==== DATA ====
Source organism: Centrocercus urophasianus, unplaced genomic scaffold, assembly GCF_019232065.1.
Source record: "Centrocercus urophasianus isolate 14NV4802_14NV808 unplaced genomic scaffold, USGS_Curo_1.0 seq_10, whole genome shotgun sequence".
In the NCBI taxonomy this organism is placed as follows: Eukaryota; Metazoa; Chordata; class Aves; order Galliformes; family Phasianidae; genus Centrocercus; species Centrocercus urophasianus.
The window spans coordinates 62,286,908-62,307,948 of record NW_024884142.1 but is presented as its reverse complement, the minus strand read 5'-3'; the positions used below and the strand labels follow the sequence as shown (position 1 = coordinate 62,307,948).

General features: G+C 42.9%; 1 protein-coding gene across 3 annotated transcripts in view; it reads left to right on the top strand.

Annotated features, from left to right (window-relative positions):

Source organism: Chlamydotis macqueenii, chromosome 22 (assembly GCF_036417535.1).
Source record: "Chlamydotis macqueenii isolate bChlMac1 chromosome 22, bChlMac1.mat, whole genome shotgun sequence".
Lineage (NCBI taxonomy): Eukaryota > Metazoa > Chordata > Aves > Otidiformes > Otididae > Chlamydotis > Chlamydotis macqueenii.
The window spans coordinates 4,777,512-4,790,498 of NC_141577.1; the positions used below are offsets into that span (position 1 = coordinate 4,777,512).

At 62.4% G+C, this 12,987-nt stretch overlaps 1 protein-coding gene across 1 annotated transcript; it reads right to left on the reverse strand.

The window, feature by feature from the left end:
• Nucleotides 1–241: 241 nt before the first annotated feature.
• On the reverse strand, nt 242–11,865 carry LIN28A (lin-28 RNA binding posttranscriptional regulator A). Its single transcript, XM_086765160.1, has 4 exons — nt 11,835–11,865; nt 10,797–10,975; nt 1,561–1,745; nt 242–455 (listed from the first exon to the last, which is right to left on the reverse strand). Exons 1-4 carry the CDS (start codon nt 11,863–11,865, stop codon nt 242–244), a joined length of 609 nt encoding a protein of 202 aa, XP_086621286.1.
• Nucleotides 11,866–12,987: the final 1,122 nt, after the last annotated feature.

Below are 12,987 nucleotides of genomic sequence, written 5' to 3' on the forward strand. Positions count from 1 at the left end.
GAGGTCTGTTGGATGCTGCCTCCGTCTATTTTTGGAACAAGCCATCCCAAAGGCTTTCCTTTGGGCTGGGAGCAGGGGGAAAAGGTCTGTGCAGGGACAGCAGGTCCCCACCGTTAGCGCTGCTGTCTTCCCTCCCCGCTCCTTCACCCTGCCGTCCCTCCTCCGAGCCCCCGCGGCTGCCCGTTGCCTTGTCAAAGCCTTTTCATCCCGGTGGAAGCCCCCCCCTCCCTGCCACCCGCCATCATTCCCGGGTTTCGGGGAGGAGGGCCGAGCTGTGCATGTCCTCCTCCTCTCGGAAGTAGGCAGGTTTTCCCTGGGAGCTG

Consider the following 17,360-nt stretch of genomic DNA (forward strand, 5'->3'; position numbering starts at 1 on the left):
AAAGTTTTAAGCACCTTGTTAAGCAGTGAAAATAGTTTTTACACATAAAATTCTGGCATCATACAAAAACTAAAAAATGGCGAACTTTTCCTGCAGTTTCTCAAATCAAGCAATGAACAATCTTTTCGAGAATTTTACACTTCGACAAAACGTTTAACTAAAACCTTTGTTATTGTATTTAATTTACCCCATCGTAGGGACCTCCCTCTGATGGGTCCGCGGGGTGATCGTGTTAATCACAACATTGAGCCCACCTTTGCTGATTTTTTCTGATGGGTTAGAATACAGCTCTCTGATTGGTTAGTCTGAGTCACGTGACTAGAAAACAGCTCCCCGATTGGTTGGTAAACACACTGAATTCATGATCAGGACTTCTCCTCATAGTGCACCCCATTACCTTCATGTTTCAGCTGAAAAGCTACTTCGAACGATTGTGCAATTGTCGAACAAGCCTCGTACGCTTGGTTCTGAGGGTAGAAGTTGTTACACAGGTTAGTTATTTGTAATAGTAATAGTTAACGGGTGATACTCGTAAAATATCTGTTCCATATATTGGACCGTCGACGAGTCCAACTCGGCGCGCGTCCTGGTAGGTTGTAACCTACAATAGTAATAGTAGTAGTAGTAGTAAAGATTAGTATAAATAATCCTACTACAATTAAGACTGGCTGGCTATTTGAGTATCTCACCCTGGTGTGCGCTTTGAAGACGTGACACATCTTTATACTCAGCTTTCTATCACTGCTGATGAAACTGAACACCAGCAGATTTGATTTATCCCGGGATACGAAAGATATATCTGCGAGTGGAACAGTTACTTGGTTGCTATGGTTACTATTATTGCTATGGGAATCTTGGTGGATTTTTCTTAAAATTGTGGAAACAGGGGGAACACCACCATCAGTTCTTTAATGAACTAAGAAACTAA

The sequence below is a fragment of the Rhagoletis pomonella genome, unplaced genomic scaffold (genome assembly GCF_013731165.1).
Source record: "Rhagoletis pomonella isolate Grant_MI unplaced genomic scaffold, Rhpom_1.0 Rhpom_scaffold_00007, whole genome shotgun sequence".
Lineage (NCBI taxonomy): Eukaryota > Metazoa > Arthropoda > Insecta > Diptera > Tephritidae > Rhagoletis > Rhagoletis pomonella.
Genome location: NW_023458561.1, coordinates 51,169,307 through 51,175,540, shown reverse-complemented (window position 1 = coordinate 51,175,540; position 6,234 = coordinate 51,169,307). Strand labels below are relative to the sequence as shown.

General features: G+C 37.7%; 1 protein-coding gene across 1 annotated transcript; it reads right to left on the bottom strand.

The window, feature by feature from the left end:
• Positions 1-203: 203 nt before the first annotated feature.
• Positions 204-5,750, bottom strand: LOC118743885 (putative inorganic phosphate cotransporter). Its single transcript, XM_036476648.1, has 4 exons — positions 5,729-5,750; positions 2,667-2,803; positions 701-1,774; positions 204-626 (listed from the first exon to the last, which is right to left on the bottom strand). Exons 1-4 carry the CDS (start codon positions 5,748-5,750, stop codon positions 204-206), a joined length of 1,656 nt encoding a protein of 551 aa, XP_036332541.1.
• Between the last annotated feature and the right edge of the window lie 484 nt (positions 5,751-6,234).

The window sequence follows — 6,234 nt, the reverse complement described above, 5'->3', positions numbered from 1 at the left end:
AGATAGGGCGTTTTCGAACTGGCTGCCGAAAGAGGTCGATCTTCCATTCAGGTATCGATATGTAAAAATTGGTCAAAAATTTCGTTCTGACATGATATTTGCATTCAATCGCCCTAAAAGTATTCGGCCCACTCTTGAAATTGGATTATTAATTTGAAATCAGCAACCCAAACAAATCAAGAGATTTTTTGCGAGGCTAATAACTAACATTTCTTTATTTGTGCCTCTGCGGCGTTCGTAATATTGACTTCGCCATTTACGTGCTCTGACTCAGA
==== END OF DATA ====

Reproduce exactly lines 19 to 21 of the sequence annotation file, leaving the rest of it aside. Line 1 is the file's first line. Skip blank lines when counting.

AAAGTTTTAAGCACCTTGTTAAGCAGTGAAAATAGTTTTTACACATAAAATTCTGGCATCATACAAAAACTAAAAAATGGCGAACTTTTCCTGCAGTTTCTCAAATCAAGCAATGAACAATCTTTTCGAGAATTTTACACTTCGACAAAACGTTTAACTAAAACCTTTGTTATTGTATTTAATTTACCCCATCGTAGGGACCTCCCTCTGATGGGTCCGCGGGGTGATCGTGTTAATCACAACATTGAGCCCACCTTTGCTGATTTTTTCTGATGGGTTAGAATACAGCTCTCTGATTGGTTAGTCTGAGTCACGTGACTAGAAAACAGCTCCCCGATTGGTTGGTAAACACACTGAATTCATGATCAGGACTTCTCCTCATAGTGCACCCCATTACCTTCATGTTTCAGCTGAAAAGCTACTTCGAACGATTGTGCAATTGTCGAACAAGCCTCGTACGCTTGGTTCTGAGGGTAGAAGTTGTTACACAGGTTAGTTATTTGTAATAGTAATAGTTAACGGGTGATACTCGTAAAATATCTGTTCCATATATTGGACCGTCGACGAGTCCAACTCGGCGCGCGTCCTGGTAGGTTGTAACCTACAATAGTAATAGTAGTAGTAGTAGTAAAGATTAGTATAAATAATCCTACTACAATTAAGACTGGCTGGCTATTTGAGTATCTCACCCTGGTGTGCGCTTTGAAGACGTGACACATCTTTATACTCAGCTTTCTATCACTGCTGATGAAACTGAACACCAGCAGATTTGATTTATCCCGGGATACGAAAGATATATCTGCGAGTGGAACAGTTACTTGGTTGCTATGGTTACTATTATTGCTATGGGAATCTTGGTGGATTTTTCTTAAAATTGTGGAAACAGGGGGAACACCACCATCAGTTCTTTAATGAACTAAGAAACTAA

The sequence below is a fragment of the Rhagoletis pomonella genome, unplaced genomic scaffold (genome assembly GCF_013731165.1).
Source record: "Rhagoletis pomonella isolate Grant_MI unplaced genomic scaffold, Rhpom_1.0 Rhpom_scaffold_00007, whole genome shotgun sequence".